The holidays are exciting for everyone who celebrates, and along with that excitement comes stress and anxiety. It’s hard enough to handle this as a full-grown adult, but when you are a preschooler, you simply don’t have all the tools you need to handle the excitement, change in routine, and the busy stressed-out adults around you. As teachers, we can fight against this, trying to control our students and manage misbehavior with more punishments and zero-tolerance. Or we can create a more supportive environment during the holidays for our students and help them try their best to self-regulate through the stress and excitement. I vote for option number two. Here are some strategies for effective holiday behavior management for preschool that will help you have a calm classroom.
Calm Classroom Environment
Whether you celebrate Christmas officially in your classroom or not, it’s best to keep the holiday glitz to a minimum. Having a peaceful physical environment is a huge part of creating a classroom that supports positive behavior. If celebrating Christmas is appropriate for your classroom going all out decorating for the holidays can seem like a great idea, but going overboard can be overstimulating for your students. Young children can only process so much stimulus at a time, too many results in not being able to handle anything, and just like a computer that is trying to process too much at once, they crash. Crashing can be a meltdown. It can be lacking the patience to use their words, or even simply not being able to engage with any educational activities properly.
Predictability & Routine is vital for Behavior Management
Simplifying the physical environment is essential for a clam classroom, but equally important is maintaining predictable boundaries and routine throughout the holidays. When children know what to expect, they feel in control when they feel in control, and they have no reason to try to exert control over friends or get into power struggles with adults. As teachers, we will never be able to completely squash this, but we can help minimize it.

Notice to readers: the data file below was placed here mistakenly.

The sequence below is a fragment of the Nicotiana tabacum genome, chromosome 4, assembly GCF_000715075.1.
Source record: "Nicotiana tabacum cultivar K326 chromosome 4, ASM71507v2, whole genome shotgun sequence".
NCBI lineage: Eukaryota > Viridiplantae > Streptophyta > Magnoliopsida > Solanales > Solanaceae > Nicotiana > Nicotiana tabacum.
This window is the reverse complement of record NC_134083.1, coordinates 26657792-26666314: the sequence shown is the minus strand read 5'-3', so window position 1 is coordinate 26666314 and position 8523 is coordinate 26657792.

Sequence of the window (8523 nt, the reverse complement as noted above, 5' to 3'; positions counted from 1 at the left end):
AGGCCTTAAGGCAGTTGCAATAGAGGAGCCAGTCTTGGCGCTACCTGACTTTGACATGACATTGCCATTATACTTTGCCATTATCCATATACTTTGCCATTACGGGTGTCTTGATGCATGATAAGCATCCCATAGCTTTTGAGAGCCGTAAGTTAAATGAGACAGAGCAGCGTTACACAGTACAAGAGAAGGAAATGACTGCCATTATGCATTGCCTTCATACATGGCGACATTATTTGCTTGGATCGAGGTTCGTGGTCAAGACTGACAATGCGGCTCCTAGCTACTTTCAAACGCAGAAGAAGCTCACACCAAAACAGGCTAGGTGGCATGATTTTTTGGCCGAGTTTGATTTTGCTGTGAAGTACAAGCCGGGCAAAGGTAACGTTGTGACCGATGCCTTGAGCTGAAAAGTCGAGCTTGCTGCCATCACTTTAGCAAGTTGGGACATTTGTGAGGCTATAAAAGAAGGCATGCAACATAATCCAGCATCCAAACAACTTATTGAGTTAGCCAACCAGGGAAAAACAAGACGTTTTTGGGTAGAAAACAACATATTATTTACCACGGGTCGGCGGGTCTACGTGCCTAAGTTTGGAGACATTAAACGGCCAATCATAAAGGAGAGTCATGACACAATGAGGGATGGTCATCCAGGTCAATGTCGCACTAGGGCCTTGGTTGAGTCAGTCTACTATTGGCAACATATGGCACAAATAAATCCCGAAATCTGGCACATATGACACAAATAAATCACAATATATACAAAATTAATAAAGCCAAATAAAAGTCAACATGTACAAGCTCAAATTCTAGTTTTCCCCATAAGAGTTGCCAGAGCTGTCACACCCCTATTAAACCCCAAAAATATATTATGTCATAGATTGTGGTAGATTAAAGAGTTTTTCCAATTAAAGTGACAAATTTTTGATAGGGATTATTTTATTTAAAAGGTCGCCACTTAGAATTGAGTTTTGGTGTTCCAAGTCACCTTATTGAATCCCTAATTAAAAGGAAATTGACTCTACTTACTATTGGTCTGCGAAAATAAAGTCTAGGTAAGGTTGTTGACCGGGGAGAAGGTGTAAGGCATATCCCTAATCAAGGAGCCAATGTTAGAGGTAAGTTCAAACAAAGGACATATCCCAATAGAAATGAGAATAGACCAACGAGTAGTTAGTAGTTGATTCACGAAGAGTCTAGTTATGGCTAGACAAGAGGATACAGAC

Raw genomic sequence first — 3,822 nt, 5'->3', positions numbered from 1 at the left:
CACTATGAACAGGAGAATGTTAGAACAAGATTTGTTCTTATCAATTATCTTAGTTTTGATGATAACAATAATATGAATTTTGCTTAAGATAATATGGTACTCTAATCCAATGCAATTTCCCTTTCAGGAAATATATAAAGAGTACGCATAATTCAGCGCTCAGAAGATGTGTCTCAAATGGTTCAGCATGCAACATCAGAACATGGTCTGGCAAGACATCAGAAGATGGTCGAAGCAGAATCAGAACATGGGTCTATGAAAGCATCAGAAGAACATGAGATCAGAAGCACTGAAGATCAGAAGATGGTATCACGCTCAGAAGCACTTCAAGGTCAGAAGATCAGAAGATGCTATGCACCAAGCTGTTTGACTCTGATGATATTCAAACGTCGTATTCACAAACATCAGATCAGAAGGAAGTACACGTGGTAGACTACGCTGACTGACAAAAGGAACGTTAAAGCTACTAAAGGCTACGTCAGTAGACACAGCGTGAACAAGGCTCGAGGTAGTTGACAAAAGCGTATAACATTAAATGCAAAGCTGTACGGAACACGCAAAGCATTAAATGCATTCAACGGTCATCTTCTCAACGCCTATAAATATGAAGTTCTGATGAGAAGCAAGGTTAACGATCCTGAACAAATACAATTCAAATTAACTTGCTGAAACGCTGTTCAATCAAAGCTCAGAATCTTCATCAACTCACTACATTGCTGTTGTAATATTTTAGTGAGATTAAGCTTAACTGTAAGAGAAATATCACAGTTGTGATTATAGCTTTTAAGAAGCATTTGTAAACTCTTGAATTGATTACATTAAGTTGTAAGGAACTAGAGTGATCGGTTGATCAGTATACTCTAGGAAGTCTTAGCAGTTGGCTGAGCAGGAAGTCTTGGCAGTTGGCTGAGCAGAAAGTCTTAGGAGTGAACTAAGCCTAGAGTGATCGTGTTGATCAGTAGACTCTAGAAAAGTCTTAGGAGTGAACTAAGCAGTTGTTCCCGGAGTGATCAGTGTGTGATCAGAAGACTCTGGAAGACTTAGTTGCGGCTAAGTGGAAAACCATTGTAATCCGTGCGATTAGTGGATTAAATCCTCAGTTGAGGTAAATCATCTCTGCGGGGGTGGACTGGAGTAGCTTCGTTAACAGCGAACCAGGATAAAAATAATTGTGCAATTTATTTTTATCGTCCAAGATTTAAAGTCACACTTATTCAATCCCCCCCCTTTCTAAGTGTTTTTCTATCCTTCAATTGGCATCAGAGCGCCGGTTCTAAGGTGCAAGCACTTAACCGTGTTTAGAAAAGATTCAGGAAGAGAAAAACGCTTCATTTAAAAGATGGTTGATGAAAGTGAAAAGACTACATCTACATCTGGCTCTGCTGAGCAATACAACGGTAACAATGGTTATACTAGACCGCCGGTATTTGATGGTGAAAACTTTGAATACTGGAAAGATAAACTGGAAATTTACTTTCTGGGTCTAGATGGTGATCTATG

Classroom rules shouldn’t change, and if possible, your routine should be the same during the holidays. A tool that is super useful for maintaining a predictable environment is a visual schedule. This is essentially a photo schedule for your students to see the order of events every day. You can print one for free here.
Predictability isn’t just about routine, I always like to balance new activities with predictable old favorites. As a teacher at a church-affiliated school, I do a lot of Christmas themed activities, but we balance them with old favorites like playdough, cars, baby dolls, Duplo…This balances the excitement with familiarity.
Realistic Expectations for Student Behavior
We need to stay firm with our boundaries but realistic with our expectations. Patience will be in short supply, and your students may not be getting as much sleep as family events take precedence over bedtimes. Adjust your expectations, student behavior will probably not be at it’s best, you are not failing as a teacher, your routine probably doesn’t need to be adjusted, and your students aren’t bad. Remember that all behaviors are needs trying to be met, take a breath, and do your best.
Calm Reactions to Student Behavior
I was a theatre nerd in high school, I did community theatre, and declared I would be an actress… little did I know that I would use my acting skills, but it wouldn’t be on a stage, it would be in a classroom. When big emotions come out of little people, especially when it seems irrational, it can get the best of you. It may outrage you to see a child smack a classmate for no reason, and you may want to raise your voice or let that anger out. It won’t help. As teachers, we need to act calm even if we are feeling anything but because we are modeling how to react to other people’s big emotions. If we respond with anger, what will we be teaching our students? That responding with anger and intimidation is how they are supposed to react in emotional situations. That’s going to come back to haunt you.
Instead, be positive, be calm, and remember that you are the guide out of the chaos for your students. Reacting calmly doesn’t mean you are allowing this poor behavior to happen; it just means that you aren’t losing control when it does. This is key if your goal is a calm classroom.
Sense of Humor
I can’t tell you how valuable a sense of humor is while teaching this time of year. The reality is that children will be “off” a lot for the next month and there is only so much as teachers we can do to stop it. Instead of getting frustrated, take a breath and laugh when you can because if you have already implemented all of the above, what else can you do?
Have a tip for calming the holiday chaos? How do you manage to keep a calm classroom? Share in comments!